Triton

Triton is the largest of Neptune's moons, whose unusual orbital characteristics suggest that it formed elsewhere in the solar system and was later captured by Neptune. Triton was named after a merman in Greek mythology who was the son of the sea god Poseidon (the Roman god Neptune).

Triton is unique among the large moons of the solar system in that it moves in a retrograde orbit—i.e., one that is opposite the direction of Neptune's rotation. Its mean orbital distance is about 354,800 km (220,500 miles) from the planet. Also unusual for a large moon is Triton's orbital inclination—the plane of its orbit is tilted more than 157° to Neptune's equator. (The orbits of the other large moons in the solar system are inclined less than about 5° to their planet's equator.) Triton rotates once on its axis every 5.877 days, which is the same time that it takes to revolve around Neptune. As a result of this synchronous rotation, the moon always keeps the same face toward Neptune and leads with the same face in its orbit. Each of Triton's seasons, like those of Neptune, lasts nearly 41 years, or one-fourth of Neptune's orbital period. Triton's orbital tilt and its axial tilt of 30° with respect to Neptune's orbit combine in such a way that the moon's poles alternately point toward the Sun, much like the case of Uranus.

Little was known about Triton until 1989, when the U.S. Voyager 2 probe flew within 40,000 km (24,800 miles) of it. As measured by Voyager, Triton is about 2,706 km (1,681 miles) across, which is nearly the diameter of Earth's Moon. Pre-Voyager estimates of Triton's size made from Earth had been based on an erroneously high mass determination and an assumption of low surface reflectivity. Triton's mass is now known to be only a small fraction of the previously accepted value and its surface to be icy and highly reflective, in contrast to the Moon's dark

surface, which is devoid of water and other volatile components (with the exception of what is interpreted as water ice on the floors of craters near its poles). Triton's low mass is likely a consequence of a predominantly water-ice interior surrounding a denser rocky core. Nevertheless, its mean density of 2.06 g/cm3 (1.19 oz/in3) is higher than that measured for any of the satellites of Saturn or Uranus and is surpassed among large satellites only by the Moon and Jupiter's Io and Europa.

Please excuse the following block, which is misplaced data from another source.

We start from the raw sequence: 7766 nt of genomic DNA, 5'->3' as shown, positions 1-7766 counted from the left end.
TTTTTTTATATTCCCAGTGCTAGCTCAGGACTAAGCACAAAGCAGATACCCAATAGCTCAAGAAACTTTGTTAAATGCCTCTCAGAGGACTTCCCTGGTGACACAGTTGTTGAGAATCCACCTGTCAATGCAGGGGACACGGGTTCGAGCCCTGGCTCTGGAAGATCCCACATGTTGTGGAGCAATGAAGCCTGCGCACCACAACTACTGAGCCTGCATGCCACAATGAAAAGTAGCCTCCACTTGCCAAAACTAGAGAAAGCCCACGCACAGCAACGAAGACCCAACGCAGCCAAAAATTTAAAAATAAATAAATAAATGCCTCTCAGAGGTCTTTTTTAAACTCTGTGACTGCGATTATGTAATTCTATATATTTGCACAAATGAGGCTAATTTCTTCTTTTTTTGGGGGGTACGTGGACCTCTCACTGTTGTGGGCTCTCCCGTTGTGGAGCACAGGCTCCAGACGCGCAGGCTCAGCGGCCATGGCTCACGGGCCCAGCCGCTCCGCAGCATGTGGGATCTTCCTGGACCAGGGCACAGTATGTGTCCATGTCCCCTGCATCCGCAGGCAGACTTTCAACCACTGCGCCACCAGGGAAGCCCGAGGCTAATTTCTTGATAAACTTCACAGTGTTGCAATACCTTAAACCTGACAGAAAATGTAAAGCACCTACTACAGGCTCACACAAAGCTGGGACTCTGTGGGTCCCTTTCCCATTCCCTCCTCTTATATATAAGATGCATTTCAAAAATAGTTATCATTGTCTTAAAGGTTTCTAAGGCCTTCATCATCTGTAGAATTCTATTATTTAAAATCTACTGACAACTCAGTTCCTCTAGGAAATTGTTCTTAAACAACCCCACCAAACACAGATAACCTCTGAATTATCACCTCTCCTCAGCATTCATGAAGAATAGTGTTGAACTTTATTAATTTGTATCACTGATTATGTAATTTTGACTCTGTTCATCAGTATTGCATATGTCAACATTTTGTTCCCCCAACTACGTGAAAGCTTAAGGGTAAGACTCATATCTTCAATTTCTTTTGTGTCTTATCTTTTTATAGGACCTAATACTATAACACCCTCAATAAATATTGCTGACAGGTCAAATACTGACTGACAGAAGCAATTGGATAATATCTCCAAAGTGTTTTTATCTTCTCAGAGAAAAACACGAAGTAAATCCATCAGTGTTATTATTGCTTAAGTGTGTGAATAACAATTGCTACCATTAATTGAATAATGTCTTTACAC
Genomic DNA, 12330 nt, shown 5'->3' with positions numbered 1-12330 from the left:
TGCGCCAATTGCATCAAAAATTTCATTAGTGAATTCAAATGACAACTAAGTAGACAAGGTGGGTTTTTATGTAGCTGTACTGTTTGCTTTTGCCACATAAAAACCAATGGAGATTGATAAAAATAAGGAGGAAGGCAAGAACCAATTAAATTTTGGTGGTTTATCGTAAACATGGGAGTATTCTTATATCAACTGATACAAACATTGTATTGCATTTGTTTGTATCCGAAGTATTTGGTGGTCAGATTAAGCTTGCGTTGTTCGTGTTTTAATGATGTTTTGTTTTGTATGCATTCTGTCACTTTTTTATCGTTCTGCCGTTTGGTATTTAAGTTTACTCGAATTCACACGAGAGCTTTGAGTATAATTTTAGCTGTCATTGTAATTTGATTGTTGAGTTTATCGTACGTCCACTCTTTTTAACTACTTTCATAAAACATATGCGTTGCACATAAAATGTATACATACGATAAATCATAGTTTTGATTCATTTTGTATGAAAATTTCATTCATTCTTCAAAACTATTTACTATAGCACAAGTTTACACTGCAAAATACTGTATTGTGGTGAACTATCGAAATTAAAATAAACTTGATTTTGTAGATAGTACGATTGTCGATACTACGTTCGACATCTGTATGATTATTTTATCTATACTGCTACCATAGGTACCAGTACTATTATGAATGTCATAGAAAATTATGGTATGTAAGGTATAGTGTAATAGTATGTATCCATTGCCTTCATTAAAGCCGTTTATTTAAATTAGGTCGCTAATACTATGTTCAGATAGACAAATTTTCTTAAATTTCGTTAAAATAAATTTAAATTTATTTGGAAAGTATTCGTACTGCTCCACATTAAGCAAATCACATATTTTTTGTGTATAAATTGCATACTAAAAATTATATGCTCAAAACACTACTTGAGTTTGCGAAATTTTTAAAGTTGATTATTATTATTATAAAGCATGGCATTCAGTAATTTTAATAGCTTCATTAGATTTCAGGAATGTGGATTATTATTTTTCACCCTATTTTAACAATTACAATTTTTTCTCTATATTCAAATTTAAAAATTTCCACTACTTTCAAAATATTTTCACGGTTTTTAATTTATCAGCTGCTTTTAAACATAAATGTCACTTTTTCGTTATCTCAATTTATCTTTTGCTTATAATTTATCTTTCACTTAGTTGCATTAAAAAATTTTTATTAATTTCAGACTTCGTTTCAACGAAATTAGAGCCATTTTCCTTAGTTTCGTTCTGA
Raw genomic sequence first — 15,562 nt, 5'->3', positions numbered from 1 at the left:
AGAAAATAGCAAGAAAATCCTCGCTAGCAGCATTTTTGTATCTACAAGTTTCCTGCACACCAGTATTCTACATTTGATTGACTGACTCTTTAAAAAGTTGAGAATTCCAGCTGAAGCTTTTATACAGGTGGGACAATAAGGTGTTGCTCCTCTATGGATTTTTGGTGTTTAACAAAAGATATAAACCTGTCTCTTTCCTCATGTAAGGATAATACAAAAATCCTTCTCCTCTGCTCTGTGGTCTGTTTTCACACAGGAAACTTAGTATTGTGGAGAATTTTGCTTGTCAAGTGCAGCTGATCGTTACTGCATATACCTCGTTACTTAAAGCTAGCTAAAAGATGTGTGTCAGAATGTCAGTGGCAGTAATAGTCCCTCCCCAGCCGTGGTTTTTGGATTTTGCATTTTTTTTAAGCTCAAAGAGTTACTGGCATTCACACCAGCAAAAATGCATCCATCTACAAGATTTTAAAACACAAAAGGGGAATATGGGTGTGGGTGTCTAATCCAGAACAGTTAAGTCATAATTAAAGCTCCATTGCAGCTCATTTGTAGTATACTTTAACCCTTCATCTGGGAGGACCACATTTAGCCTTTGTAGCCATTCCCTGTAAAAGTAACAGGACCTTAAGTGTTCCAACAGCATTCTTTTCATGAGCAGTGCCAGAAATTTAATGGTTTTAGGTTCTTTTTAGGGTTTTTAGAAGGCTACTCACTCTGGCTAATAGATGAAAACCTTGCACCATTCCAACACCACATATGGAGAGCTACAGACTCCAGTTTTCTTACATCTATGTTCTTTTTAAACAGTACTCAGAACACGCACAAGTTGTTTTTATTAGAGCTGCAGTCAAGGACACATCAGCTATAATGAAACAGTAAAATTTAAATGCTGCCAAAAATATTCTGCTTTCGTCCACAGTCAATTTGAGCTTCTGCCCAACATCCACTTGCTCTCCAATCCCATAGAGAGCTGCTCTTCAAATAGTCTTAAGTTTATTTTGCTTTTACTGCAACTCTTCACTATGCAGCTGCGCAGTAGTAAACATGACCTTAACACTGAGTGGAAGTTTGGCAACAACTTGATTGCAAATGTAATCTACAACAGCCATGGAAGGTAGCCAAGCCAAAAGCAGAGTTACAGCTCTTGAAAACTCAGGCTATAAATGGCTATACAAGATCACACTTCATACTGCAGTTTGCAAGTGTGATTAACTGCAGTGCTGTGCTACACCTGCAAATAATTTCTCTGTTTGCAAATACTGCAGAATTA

Triton is similar in size, density, and surface composition to the dwarf planet Pluto. Its highly inclined, retrograde orbit suggests that it is a captured object, which perhaps formed originally, like Pluto, as an independent icy planetesimal in the outer solar system. At some point in Neptune's early history, Triton's orbit around the Sun may have carried it too near the giant planet. Gas drag in Neptune's extended atmosphere or a collision with an existing moon of Neptune slowed Triton enough to place it in an elongated orbit, which was also retrograde and highly inclined. Tidal interactions between Triton and Neptune—cyclic deformations in each body caused by the gravitational attraction of the other—eventually would have reshaped its path around Neptune into a circle. The process of Triton's capture and circularization of its orbit would have severely disrupted any previously existing system of moons that had formed along with Neptune from a disk of proto-planetary material. Nereid's radical orbit may be one consequence of this process (although the possibility that Nereid too is a captured object has not been ruled out). Moons that were in orbit between Proteus and Nereid would have been ejected from the Neptunian system, thrown into Neptune itself, or absorbed by the molten Triton. Even those moons orbiting closer to Neptune would not have escaped some disruption. The present orbits of Naiad through Proteus are probably very different from their original orbits, and these moons may be only fragments of the original bodies that formed with Neptune. Subsequent bombardment by Neptune-orbiting debris and by meteoroids from interplanetary space may have further altered their sizes, shapes, and orbits.